January 25, 2010

Ariane 6 Won't Replace Ariane 5 (Source: Hyperbola)
Media coverage of a new European rocket increasingly referred to as Ariane 6 is slowly building momentum. Much of this slow burn excitement is due to the belief that the new launcher will replace the continent's workhorse, Ariane 5. But it is likely it won't. The European Space Agency's effort to develop the Next Generation Launcher (NGL)--to give Ariane 6 its official name--is the Future Launcher Preparatory Program.

Rather than replace the Ariane 5, this blog thinks that the reality is somewhat different. NGL/Ariane 6 will in fact replace the Samara Space Center Soyuz-2 booster. Why replace Soyuz 2? Russia is not doing it self any favors by asking for a lot more rubles, almost twice more according to some sources, for Sinnamary Soyuz than it charges for the same rocket to be launched from its own territory. There is also the little matter of the European policy of guaranteed access to space

So why do it in the first place and have Soyuz in French Guiana? It is an interesting question and maybe linked to wider geopolitical assumptions dating back to the 1990s and a differing expectation of Euro-Russian relations. Or even Russian needs to keep the population of Samara employed. (1/25)

Congress Wastes No Time Tackling NASA Issues (Source: Space Policy Online)
The House Science and Technology Committee has a hearing scheduled for Feb. 3 on "Key Issues and Challenges Facing NASA: Views of the Agency's Watchdogs." The NASA Inspector General, the top Government Accountability Office (GAO) staff person on NASA issues, and the chairman of NASA's Aerospace Safety Advisory Panel are the witnesses. Although changes are expected, many members of the House S&T Committee expressed strong support for the Constellation program during hearings last year, so this could be shaping up to be a contentious year between Congress and the White House on space issues. (1/25)

NASA Outlines Flexible Path Precursor to Man on Mars (Source: NasaSpaceFlight.com)
With the official opening statements on the overhaul of NASA’s future expected “soon”, the realignment of NASA’s future goals will create a Human Space Flight path that will likely stretch out for decades. The end goal remains footsteps on Mars, but the approach may involve the use of deep space and Phobos as the precursor for a manned mission to the Red Planet.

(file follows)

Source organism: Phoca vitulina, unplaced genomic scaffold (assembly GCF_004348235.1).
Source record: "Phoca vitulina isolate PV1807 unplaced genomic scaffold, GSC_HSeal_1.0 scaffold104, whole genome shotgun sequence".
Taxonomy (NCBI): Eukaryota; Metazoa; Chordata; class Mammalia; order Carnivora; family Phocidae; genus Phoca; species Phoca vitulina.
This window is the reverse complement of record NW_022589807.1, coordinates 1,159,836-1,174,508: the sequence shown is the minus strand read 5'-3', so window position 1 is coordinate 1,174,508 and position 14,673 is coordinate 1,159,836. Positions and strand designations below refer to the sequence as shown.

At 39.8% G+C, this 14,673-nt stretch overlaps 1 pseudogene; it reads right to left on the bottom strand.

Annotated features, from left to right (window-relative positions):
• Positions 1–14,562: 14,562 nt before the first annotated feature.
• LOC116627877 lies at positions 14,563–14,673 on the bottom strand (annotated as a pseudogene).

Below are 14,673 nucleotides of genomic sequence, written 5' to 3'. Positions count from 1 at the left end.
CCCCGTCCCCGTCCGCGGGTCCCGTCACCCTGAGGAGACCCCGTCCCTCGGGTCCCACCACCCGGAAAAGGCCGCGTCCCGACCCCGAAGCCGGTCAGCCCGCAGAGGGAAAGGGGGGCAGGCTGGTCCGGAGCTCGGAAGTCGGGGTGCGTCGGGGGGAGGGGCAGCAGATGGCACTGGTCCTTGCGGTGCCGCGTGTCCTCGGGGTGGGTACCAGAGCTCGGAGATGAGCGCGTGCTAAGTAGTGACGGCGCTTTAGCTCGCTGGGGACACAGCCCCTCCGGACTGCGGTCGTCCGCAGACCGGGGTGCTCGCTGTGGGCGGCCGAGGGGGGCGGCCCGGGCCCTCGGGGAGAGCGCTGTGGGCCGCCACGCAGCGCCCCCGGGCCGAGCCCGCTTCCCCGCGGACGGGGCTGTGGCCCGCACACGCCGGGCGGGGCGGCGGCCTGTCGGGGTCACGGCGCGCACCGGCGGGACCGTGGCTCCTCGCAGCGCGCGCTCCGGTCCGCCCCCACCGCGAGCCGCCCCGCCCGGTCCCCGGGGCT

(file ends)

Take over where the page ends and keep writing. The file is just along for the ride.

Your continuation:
It is still uncertain as to how much of the future plan will be outlined by – or via – President Obama, with some media noting the possibility of some form of a public announcement as soon as next week, or as late as the summer. However, it is known what some selected NASA managers are working on, which in turn is providing some level of information on what NASA will be undertaking in the coming years – pending the big question of NASA’s future budget support.

Despite what can only be described as politically-driven armwaving from the Aerospace Safety Advisory Panel (ASAP), very few people of power are taking any stock in their recommendations, notably to continue to focus on the Program Of Record (POR) based around Ares I, and their continued disdain at the evaluations to extend the shuttle program past 2010. (1/25)

NASA Budget Rollout Plans Taking Shape (Source: Space News)
NASA Administrator Charles Bolden will unveil the U.S.space agency’s spending priorities for 2011 during a Feb. 1 press conference at NASA headquarters here, according to administration officials. President Barack Obama’s 2011 budget request is expected to realign NASA’s human spaceflight activities and investments to foster development of commercial systems capable of ferrying astronauts to the international space station.

Bolden is expected to discuss long-awaited details of the president’s funding proposal in the morning, followed by a press conference hosted by the White House Office of Science and Technology Policy (OSTP) to rollout Obama’s research and development priorities — including those that affect NASA goals and funding — for the coming budget year, these sources said.The OSTP press conference is slated for 12:30 p.m. at the American Association for the Advancement of Science here. (1/25)

Sun's Appetite for Dark Matter May Affect Earth's Orbit (Source: Physics World)
Calculations made by a physicist in Italy suggest that the Sun is sucking up significant quantities of dark matter and this is causing observable changes to Earth's orbit. This latest research predicts that over the next few billion years the orbits of the planets should shrink considerably, with the Earth to Sun distance halving over this timescale.